Yes, it even has a name - Frisson! The psychophysiological response to rewarding auditory stimuli that induces a phenomenon of chills otherwise known as goosebumps that come from a piece of music or any other aesthetic experience. Ever since it was first founded, it was still difficult for people to understand and was considered as a mystery to all. The chills were proposed to be a universal emotional experience. Not long after, a [report] found that the individuals who experience frisson are more open to experience than others. This also shows that your personality matters too, as open individuals are highly likely to play some kind of instruments.
Which genre of music?
Any genre would do! It can range from Mozart to Lady Gaga and even to Post Malone. It's never the style of the song, always the structure. Our brain works in a funny way where it gets excited when something unexpected happens. A chord progression, a new instrument enters, the volume increases, the whole melody shifts... and that's where we get the chills. It's all about being surprised.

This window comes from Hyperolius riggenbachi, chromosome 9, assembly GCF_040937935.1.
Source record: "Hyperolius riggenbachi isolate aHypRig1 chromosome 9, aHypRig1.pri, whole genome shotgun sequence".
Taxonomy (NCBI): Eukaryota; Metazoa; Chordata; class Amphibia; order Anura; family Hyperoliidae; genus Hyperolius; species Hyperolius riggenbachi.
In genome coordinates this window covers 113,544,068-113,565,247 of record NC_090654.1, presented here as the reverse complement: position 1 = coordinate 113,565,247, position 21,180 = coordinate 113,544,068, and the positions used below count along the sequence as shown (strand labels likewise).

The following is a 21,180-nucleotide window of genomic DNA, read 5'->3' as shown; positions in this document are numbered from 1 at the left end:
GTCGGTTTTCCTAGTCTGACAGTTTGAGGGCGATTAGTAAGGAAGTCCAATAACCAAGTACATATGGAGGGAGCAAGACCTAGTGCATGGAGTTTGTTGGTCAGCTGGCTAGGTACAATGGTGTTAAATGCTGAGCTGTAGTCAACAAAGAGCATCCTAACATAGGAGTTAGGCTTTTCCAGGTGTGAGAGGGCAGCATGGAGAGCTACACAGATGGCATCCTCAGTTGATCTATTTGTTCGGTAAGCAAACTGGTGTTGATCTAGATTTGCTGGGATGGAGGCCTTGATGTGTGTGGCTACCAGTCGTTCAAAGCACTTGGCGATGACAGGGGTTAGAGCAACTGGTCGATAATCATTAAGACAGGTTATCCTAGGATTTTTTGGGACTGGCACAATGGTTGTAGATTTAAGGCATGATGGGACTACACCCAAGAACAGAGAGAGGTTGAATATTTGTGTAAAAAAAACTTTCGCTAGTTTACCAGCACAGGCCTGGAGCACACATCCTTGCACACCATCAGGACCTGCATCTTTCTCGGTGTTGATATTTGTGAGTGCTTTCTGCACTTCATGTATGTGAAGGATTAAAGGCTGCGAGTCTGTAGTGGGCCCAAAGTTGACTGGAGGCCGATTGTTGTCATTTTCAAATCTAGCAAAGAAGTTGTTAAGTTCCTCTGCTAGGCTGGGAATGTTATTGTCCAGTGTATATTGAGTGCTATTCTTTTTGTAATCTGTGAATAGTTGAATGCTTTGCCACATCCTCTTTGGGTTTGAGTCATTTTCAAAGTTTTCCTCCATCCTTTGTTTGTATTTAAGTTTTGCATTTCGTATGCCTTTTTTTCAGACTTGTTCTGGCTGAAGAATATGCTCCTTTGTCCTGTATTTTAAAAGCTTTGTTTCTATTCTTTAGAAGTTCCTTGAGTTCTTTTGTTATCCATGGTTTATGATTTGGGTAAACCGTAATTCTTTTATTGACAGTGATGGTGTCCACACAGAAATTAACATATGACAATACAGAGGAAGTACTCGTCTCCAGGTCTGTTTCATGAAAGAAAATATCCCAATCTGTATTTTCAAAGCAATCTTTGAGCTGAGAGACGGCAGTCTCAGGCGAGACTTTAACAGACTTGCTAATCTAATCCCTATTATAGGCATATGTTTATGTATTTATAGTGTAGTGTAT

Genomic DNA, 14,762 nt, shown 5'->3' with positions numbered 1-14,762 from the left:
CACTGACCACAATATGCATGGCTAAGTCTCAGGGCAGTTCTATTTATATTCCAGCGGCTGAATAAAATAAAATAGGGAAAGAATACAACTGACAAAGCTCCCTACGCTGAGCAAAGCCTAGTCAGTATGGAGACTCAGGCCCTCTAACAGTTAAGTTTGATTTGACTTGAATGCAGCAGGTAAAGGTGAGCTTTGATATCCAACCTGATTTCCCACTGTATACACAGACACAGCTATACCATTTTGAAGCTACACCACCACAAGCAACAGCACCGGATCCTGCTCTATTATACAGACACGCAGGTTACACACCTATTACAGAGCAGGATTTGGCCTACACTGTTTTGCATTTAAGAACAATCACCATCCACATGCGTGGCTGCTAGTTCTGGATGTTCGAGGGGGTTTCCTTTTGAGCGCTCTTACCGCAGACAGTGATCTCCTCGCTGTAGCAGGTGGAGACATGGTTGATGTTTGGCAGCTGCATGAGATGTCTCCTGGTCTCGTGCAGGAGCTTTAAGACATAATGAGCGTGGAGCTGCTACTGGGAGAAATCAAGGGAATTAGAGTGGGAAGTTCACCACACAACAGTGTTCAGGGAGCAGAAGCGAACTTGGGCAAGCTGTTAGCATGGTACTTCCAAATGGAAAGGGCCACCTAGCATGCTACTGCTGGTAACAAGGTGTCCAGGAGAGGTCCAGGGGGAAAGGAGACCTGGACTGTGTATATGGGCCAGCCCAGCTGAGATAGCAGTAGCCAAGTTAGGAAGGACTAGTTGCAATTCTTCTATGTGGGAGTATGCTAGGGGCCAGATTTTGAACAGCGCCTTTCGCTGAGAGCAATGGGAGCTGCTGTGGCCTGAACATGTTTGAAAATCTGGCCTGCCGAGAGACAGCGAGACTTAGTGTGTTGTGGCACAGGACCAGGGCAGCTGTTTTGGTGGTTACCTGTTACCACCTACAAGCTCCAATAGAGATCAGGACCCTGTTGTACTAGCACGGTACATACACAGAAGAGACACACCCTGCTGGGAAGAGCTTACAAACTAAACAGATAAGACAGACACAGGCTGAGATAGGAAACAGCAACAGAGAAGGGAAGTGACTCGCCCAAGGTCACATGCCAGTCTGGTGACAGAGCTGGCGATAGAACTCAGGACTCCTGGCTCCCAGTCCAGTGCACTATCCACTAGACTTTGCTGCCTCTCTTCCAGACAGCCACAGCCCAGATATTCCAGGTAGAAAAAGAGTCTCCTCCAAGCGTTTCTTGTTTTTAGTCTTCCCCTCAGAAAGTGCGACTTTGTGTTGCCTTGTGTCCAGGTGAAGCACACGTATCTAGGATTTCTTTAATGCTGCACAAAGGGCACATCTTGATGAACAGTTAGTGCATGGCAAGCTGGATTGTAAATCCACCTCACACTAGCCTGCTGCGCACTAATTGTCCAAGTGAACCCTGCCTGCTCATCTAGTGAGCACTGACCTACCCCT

Well, perhaps not all surprises count. You also might get it when you know what's coming next. Listening to a song that you had encountered with chills, you know what to expect with your past experiences. When your expectations are being met, the striatum becomes readily active and this goes back to the brain's favourite dopamine-inducing guessing game. This results in a sense of familiarity and enhances your excitement of getting the chill.
Here, I present you with one of my favourite pieces that gives me the 'chill' sensation. Try listening and see if you feel the emotions the same as I do :)
On a final note
Next time when you hear a beautiful song and it makes you feel emotional with an experience of chills and goosebumps, remember that there is a whole lot of chemical reactions going on in our brain which releases neurotransmitters that make you feel good.
As normal human beings, we seek for pleasure and repeat behaviours. When we come across a good song, there is a great possibility that we will press the 'play button' again. It doesn't matter... sit back, enjoy it, and let yourself feel it. Most importantly, feel the emotions and the musical chills.